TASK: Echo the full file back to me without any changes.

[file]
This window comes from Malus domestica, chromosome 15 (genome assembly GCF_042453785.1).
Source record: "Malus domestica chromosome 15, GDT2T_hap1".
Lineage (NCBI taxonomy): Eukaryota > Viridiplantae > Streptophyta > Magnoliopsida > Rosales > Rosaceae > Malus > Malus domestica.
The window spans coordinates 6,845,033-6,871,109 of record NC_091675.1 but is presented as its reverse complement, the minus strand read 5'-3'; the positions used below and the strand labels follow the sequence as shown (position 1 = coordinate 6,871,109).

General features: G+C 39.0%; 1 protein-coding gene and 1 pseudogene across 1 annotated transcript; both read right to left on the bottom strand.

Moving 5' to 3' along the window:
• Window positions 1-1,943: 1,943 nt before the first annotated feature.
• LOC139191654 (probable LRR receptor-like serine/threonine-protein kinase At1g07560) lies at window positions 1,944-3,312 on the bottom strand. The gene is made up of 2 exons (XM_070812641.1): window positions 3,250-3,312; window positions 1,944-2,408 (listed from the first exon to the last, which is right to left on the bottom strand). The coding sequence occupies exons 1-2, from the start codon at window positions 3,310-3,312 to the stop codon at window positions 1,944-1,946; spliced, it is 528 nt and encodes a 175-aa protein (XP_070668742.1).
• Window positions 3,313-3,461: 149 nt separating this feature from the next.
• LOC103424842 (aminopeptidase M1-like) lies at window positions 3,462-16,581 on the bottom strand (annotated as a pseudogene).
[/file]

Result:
This window comes from Malus domestica, chromosome 15 (genome assembly GCF_042453785.1).
Source record: "Malus domestica chromosome 15, GDT2T_hap1".
Lineage (NCBI taxonomy): Eukaryota > Viridiplantae > Streptophyta > Magnoliopsida > Rosales > Rosaceae > Malus > Malus domestica.
The window spans coordinates 6,845,033-6,871,109 of record NC_091675.1 but is presented as its reverse complement, the minus strand read 5'-3'; the positions used below and the strand labels follow the sequence as shown (position 1 = coordinate 6,871,109).

General features: G+C 39.0%; 1 protein-coding gene and 1 pseudogene across 1 annotated transcript; both read right to left on the bottom strand.

Moving 5' to 3' along the window:
• Window positions 1-1,943: 1,943 nt before the first annotated feature.
• LOC139191654 (probable LRR receptor-like serine/threonine-protein kinase At1g07560) lies at window positions 1,944-3,312 on the bottom strand. The gene is made up of 2 exons (XM_070812641.1): window positions 3,250-3,312; window positions 1,944-2,408 (listed from the first exon to the last, which is right to left on the bottom strand). The coding sequence occupies exons 1-2, from the start codon at window positions 3,310-3,312 to the stop codon at window positions 1,944-1,946; spliced, it is 528 nt and encodes a 175-aa protein (XP_070668742.1).
• Window positions 3,313-3,461: 149 nt separating this feature from the next.
• LOC103424842 (aminopeptidase M1-like) lies at window positions 3,462-16,581 on the bottom strand (annotated as a pseudogene).